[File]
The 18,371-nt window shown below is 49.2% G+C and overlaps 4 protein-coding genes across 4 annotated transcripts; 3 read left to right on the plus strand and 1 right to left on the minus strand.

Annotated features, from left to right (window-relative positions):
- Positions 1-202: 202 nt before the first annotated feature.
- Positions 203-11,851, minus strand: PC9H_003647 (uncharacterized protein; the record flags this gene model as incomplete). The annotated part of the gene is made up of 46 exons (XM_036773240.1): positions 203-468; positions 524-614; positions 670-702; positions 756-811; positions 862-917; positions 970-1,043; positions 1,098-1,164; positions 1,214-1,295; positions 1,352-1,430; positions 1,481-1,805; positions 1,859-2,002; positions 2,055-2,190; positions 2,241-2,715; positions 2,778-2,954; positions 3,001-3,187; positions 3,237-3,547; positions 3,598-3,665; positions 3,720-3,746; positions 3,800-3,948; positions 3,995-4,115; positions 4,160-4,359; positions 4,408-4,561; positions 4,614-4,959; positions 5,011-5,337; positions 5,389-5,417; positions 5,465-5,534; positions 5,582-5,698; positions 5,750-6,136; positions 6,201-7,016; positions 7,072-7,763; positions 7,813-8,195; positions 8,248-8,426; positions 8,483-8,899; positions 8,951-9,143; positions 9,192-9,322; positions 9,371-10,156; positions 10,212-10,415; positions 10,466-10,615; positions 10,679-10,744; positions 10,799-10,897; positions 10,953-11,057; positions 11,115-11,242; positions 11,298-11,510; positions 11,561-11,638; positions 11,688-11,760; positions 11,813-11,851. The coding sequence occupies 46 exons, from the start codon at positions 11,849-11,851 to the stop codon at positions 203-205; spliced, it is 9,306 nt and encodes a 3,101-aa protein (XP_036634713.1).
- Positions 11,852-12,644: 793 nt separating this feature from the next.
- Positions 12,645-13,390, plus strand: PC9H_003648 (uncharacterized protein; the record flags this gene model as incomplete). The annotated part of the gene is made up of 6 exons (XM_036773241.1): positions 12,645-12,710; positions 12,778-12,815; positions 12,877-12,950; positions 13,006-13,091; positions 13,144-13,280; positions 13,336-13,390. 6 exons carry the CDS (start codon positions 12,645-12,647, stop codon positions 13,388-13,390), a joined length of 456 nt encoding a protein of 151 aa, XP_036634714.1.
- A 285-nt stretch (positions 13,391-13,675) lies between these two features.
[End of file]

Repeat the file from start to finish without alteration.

The 18,371-nt window shown below is 49.2% G+C and overlaps 4 protein-coding genes across 4 annotated transcripts; 3 read left to right on the plus strand and 1 right to left on the minus strand.

Annotated features, from left to right (window-relative positions):
- Positions 1-202: 202 nt before the first annotated feature.
- Positions 203-11,851, minus strand: PC9H_003647 (uncharacterized protein; the record flags this gene model as incomplete). The annotated part of the gene is made up of 46 exons (XM_036773240.1): positions 203-468; positions 524-614; positions 670-702; positions 756-811; positions 862-917; positions 970-1,043; positions 1,098-1,164; positions 1,214-1,295; positions 1,352-1,430; positions 1,481-1,805; positions 1,859-2,002; positions 2,055-2,190; positions 2,241-2,715; positions 2,778-2,954; positions 3,001-3,187; positions 3,237-3,547; positions 3,598-3,665; positions 3,720-3,746; positions 3,800-3,948; positions 3,995-4,115; positions 4,160-4,359; positions 4,408-4,561; positions 4,614-4,959; positions 5,011-5,337; positions 5,389-5,417; positions 5,465-5,534; positions 5,582-5,698; positions 5,750-6,136; positions 6,201-7,016; positions 7,072-7,763; positions 7,813-8,195; positions 8,248-8,426; positions 8,483-8,899; positions 8,951-9,143; positions 9,192-9,322; positions 9,371-10,156; positions 10,212-10,415; positions 10,466-10,615; positions 10,679-10,744; positions 10,799-10,897; positions 10,953-11,057; positions 11,115-11,242; positions 11,298-11,510; positions 11,561-11,638; positions 11,688-11,760; positions 11,813-11,851. The coding sequence occupies 46 exons, from the start codon at positions 11,849-11,851 to the stop codon at positions 203-205; spliced, it is 9,306 nt and encodes a 3,101-aa protein (XP_036634713.1).
- Positions 11,852-12,644: 793 nt separating this feature from the next.
- Positions 12,645-13,390, plus strand: PC9H_003648 (uncharacterized protein; the record flags this gene model as incomplete). The annotated part of the gene is made up of 6 exons (XM_036773241.1): positions 12,645-12,710; positions 12,778-12,815; positions 12,877-12,950; positions 13,006-13,091; positions 13,144-13,280; positions 13,336-13,390. 6 exons carry the CDS (start codon positions 12,645-12,647, stop codon positions 13,388-13,390), a joined length of 456 nt encoding a protein of 151 aa, XP_036634714.1.
- A 285-nt stretch (positions 13,391-13,675) lies between these two features.